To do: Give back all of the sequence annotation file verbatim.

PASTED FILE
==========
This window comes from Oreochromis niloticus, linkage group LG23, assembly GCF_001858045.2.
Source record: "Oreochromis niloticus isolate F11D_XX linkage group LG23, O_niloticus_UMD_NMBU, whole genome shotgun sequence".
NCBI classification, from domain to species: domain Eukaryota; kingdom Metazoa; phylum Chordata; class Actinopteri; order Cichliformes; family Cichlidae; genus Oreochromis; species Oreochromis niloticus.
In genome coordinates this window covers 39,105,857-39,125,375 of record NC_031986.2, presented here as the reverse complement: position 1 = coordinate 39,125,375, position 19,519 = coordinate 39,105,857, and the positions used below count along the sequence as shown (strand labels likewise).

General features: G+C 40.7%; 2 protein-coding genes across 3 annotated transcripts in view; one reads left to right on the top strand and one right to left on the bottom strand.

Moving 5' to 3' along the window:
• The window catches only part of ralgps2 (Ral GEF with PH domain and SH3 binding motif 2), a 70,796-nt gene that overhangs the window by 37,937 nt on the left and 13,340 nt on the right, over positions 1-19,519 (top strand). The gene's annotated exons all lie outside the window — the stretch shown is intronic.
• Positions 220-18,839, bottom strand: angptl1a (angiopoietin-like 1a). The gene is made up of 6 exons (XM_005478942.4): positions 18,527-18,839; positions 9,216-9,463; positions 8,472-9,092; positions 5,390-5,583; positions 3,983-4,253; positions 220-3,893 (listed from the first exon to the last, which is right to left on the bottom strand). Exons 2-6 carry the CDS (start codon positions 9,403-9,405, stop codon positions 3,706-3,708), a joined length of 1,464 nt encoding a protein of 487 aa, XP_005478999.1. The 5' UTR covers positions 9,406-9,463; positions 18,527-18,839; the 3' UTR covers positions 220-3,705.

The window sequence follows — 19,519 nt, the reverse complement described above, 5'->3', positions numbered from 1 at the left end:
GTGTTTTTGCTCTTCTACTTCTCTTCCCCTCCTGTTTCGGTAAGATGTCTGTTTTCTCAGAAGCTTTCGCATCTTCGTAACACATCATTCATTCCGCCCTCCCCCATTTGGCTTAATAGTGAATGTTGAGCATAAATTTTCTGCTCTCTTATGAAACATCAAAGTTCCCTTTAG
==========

This window comes from Oreochromis niloticus, linkage group LG23, assembly GCF_001858045.2.
Source record: "Oreochromis niloticus isolate F11D_XX linkage group LG23, O_niloticus_UMD_NMBU, whole genome shotgun sequence".
NCBI classification, from domain to species: domain Eukaryota; kingdom Metazoa; phylum Chordata; class Actinopteri; order Cichliformes; family Cichlidae; genus Oreochromis; species Oreochromis niloticus.
In genome coordinates this window covers 39,105,857-39,125,375 of record NC_031986.2, presented here as the reverse complement: position 1 = coordinate 39,125,375, position 19,519 = coordinate 39,105,857, and the positions used below count along the sequence as shown (strand labels likewise).

General features: G+C 40.7%; 2 protein-coding genes across 3 annotated transcripts in view; one reads left to right on the top strand and one right to left on the bottom strand.

Moving 5' to 3' along the window:
• The window catches only part of ralgps2 (Ral GEF with PH domain and SH3 binding motif 2), a 70,796-nt gene that overhangs the window by 37,937 nt on the left and 13,340 nt on the right, over positions 1-19,519 (top strand). The gene's annotated exons all lie outside the window — the stretch shown is intronic.
• Positions 220-18,839, bottom strand: angptl1a (angiopoietin-like 1a). The gene is made up of 6 exons (XM_005478942.4): positions 18,527-18,839; positions 9,216-9,463; positions 8,472-9,092; positions 5,390-5,583; positions 3,983-4,253; positions 220-3,893 (listed from the first exon to the last, which is right to left on the bottom strand). Exons 2-6 carry the CDS (start codon positions 9,403-9,405, stop codon positions 3,706-3,708), a joined length of 1,464 nt encoding a protein of 487 aa, XP_005478999.1. The 5' UTR covers positions 9,406-9,463; positions 18,527-18,839; the 3' UTR covers positions 220-3,705.

The window sequence follows — 19,519 nt, the reverse complement described above, 5'->3', positions numbered from 1 at the left end:
GTGTTTTTGCTCTTCTACTTCTCTTCCCCTCCTGTTTCGGTAAGATGTCTGTTTTCTCAGAAGCTTTCGCATCTTCGTAACACATCATTCATTCCGCCCTCCCCCATTTGGCTTAATAGTGAATGTTGAGCATAAATTTTCTGCTCTCTTATGAAACATCAAAGTTCCCTTTAG